A little shadow

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In case you think any minds are about to change

bonesnancygravesvariabilityofsimilarforms

I have just finished re-reading Hiroshima, the 1946 book by John Hersey telling the story of six survivors of the first atomic bomb attack. The book begins a few moments before the bomb explodes and ends a few weeks later.

Hiroshima, which originally appeared in its entirety in the August 31, 1946 of The New Yorker, is still regarded as one of the greatest pieces of journalism. With neutral calm, it shows us a world in which everything has been destroyed in an instant, and the way those who still are alive act, and what they see, in the immediate aftermath.

Every time I’ve read Hiroshima, I’ve been struck anew by the overwhelming enormity of the event. Of the 245,000 residents of Hiroshima, 100,00 died instantly or in the next few hours. Much of the city was leveled; in the rest, buildings collapsed; fires and tornadoes raged. The first day, Hersey wrote, some survivors in search of food are not even sure where they are, at first, because everything has suddenly changed, from busy city in the morning ”to a mere pattern of residue in the afternoon.” In that new world, Hersey wrote, “thousands of people had nobody to help them.”

The shadow cast by Hiroshima still stretches before us. If anything, it is heavier today. In an interview he gave in the last years of his life, Hersey said that one of his goals was to suggest “a sense of a long and terrible future – which has since indeed come to pass.”

I re-read Hiroshima every few years, if only as a reminder. But this time, a new thing struck me. In the ruins, no one cursed their own leaders. No one blamed the Imperial War College or the Prime Minister. No one wondered if the Emperor had perhaps led them down the wrong path. People trapped in blazing ruins, people whose flesh had slid off, who were grotesquely burned, whose eyes had melted, whose loved ones were all dead, whose wounds were infected and weeping, people who had lost everything: even with their dying breaths, they told themselves they were lucky to be Japanese, and they eagerly dedicated themselves to the leaders who had brought them to this place in time. Girls trapped helpless under burning wreckage begin singing the national anthem, and that is how they die. Survivors lie on a riverbank, helpless, thirsty, in enormous agony, and they don’t even moan or cry out, and that is how they die. A father and son, pinned in their burning house, make up their minds to consecrate themselves to the Emperor – by dying in that place, they are dying for him. Banzai, they shout alone in the burning building. All these people, in what they believe are their very last, terrible moments, pledge themselves anew. They pledge themselves to the thing that killed them.

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The pants in the family

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When I was still in college, I worked on a little local paper in Michigan.  It was the sort of publication that has evaporated from the American scene – a weekly, countywide, cheerful and plain, serving a mostly rural audience and a few suburban outliers here and there. The nearby college and capitol city were so alien to this world that in all the time I worked there, I believe they were never mentioned even once. Continue reading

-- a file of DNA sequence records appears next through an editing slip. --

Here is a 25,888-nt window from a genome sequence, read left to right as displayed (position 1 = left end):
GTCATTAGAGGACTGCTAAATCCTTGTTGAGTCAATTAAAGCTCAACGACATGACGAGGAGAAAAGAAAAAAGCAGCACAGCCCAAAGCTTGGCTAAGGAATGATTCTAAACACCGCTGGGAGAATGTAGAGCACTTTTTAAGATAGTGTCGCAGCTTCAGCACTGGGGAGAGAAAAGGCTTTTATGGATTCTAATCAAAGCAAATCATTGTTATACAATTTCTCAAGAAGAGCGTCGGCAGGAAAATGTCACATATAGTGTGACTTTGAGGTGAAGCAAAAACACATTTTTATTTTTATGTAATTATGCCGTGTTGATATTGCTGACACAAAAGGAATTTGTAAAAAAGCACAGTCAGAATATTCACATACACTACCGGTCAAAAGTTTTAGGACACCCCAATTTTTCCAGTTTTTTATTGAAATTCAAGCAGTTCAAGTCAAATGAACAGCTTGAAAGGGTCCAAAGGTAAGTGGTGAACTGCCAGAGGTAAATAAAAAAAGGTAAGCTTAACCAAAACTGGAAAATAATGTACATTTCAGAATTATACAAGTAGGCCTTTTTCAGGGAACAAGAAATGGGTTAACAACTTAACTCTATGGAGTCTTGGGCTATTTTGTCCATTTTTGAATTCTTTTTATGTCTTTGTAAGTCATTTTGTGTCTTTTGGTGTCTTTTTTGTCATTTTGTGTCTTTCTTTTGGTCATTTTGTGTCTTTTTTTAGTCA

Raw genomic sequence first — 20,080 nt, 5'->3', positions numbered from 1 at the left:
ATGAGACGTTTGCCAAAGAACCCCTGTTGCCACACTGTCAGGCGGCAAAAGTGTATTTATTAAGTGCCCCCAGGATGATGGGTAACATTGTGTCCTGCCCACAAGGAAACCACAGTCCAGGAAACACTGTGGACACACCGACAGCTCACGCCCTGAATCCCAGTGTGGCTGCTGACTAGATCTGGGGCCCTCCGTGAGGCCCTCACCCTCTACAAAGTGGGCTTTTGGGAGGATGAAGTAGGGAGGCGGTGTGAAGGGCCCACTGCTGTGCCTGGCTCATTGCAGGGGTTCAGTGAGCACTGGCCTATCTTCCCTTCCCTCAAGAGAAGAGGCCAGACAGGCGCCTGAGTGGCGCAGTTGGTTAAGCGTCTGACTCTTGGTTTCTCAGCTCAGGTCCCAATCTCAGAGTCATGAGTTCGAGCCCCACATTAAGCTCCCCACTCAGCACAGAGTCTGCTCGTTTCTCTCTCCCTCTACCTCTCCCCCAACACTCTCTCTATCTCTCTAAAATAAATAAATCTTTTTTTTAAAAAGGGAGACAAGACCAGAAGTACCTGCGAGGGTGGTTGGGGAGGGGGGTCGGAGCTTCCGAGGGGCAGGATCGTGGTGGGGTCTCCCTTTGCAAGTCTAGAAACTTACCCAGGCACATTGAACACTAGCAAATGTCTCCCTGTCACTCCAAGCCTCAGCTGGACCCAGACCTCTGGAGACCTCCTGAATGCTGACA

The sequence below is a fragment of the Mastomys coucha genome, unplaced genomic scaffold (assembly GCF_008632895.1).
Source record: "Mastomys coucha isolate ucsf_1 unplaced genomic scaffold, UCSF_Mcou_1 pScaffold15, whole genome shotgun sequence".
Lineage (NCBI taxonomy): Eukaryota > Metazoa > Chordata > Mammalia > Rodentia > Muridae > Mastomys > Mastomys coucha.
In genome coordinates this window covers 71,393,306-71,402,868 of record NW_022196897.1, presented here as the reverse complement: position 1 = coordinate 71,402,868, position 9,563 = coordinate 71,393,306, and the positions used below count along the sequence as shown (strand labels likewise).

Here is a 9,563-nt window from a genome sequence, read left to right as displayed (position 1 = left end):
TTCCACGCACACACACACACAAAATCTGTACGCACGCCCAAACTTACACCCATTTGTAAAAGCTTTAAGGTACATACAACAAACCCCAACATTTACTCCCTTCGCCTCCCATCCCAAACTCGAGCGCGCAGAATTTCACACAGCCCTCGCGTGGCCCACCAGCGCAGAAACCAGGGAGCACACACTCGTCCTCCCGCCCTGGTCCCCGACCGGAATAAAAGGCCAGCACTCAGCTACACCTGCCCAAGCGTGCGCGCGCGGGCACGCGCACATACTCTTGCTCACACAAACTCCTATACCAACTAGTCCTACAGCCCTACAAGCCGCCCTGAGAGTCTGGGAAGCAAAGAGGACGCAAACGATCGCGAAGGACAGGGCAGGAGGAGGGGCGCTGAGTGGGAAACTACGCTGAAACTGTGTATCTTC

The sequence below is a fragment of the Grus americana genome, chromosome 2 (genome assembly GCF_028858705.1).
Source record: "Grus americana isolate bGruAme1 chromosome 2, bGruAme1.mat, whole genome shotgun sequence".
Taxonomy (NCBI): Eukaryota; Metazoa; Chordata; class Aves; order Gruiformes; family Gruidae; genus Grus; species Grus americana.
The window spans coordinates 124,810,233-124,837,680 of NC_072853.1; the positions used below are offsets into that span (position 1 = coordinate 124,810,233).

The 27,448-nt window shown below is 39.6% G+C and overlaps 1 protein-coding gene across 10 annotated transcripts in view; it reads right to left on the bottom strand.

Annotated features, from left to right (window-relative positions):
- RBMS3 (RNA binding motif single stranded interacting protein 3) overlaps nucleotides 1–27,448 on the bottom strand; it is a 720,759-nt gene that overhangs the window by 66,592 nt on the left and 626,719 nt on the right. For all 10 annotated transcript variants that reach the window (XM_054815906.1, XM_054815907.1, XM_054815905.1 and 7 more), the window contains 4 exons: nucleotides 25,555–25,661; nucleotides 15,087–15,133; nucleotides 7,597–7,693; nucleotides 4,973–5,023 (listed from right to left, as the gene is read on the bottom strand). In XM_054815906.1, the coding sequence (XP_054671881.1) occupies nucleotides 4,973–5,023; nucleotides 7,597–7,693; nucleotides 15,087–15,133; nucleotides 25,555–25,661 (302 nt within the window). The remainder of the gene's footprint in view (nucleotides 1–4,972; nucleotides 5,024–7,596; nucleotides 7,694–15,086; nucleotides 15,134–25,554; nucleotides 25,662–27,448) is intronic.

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Day or night

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Election day is here

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This afternoon, we voted. The person in front of me said he was voting for the first time. There were people like us who had voted in every election throughout their long adult lives. There were moms and dads with their young, fascinated kids. There were women, many women – African American, Latinx, white, Asian, young, medium, old – walking in solo, one by one. Continue reading

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A true thing

rootsandmoss

All the ugliness that is showing its lazy, vicious face these days is real. But it plays out against a reality that can be summed up in one sentence: we are living in a world where the President – the Commander in Chief, the single most powerful individual on the planet – is African American. Continue reading

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The road

nebraskagasstop-a

We are just back from a magnificent eight-day road trip across the Plains, in our new used car. Road trips, and driving through new-to-us places, are one of our best and most favorite things.

Total mileage: 2,465 exactly. Total days: 8. Features of itinerary from Chicago: Galena IL; Grinnell IA; Omaha NE; Grand Island NE (via NE 92); the Nebraska Sandhills via NE 2; Alliance NE; Scottsbluff and Gering NE; Cheyenne WY; Laramie WY; then home, with a little side trip to Riverside IA, future birthplace of Captain James T. Kirk. Continue reading

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The opposite of making a garden

Backyard-For-web

I am spending a lot of time these days out in the garden. For nearly a year, an integral part of saving this historic building was destroying what it had become.  And so much had to be destroyed. Continue reading

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Wordless Wednesday: en route to Missouri, July 2014

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Panic Button Monday is proud as a… you know

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Every time I push the panic button, this shows up.

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